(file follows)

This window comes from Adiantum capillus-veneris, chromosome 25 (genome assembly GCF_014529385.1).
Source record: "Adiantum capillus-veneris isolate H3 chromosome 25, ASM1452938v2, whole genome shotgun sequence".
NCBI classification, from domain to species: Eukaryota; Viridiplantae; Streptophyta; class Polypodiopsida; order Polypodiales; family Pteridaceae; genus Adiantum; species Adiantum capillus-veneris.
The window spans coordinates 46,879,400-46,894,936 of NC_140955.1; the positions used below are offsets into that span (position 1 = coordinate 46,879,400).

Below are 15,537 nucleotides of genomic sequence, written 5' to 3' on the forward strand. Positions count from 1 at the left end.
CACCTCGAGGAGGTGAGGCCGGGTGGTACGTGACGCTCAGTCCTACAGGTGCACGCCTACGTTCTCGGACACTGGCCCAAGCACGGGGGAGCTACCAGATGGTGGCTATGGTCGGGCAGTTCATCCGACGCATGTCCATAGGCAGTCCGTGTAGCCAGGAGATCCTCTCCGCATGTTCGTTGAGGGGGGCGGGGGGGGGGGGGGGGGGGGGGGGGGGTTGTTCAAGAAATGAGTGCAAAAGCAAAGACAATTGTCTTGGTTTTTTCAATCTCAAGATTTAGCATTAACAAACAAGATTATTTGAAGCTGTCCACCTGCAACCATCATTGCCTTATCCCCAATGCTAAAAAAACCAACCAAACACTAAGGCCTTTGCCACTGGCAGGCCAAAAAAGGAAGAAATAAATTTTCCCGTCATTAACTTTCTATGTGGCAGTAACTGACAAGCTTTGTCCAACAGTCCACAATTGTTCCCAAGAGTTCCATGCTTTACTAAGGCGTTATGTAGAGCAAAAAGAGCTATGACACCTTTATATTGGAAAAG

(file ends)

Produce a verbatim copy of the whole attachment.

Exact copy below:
This window comes from Adiantum capillus-veneris, chromosome 25 (genome assembly GCF_014529385.1).
Source record: "Adiantum capillus-veneris isolate H3 chromosome 25, ASM1452938v2, whole genome shotgun sequence".
NCBI classification, from domain to species: Eukaryota; Viridiplantae; Streptophyta; class Polypodiopsida; order Polypodiales; family Pteridaceae; genus Adiantum; species Adiantum capillus-veneris.
The window spans coordinates 46,879,400-46,894,936 of NC_140955.1; the positions used below are offsets into that span (position 1 = coordinate 46,879,400).

Below are 15,537 nucleotides of genomic sequence, written 5' to 3' on the forward strand. Positions count from 1 at the left end.
CACCTCGAGGAGGTGAGGCCGGGTGGTACGTGACGCTCAGTCCTACAGGTGCACGCCTACGTTCTCGGACACTGGCCCAAGCACGGGGGAGCTACCAGATGGTGGCTATGGTCGGGCAGTTCATCCGACGCATGTCCATAGGCAGTCCGTGTAGCCAGGAGATCCTCTCCGCATGTTCGTTGAGGGGGGCGGGGGGGGGGGGGGGGGGGGGGGGGGGTTGTTCAAGAAATGAGTGCAAAAGCAAAGACAATTGTCTTGGTTTTTTCAATCTCAAGATTTAGCATTAACAAACAAGATTATTTGAAGCTGTCCACCTGCAACCATCATTGCCTTATCCCCAATGCTAAAAAAACCAACCAAACACTAAGGCCTTTGCCACTGGCAGGCCAAAAAAGGAAGAAATAAATTTTCCCGTCATTAACTTTCTATGTGGCAGTAACTGACAAGCTTTGTCCAACAGTCCACAATTGTTCCCAAGAGTTCCATGCTTTACTAAGGCGTTATGTAGAGCAAAAAGAGCTATGACACCTTTATATTGGAAAAG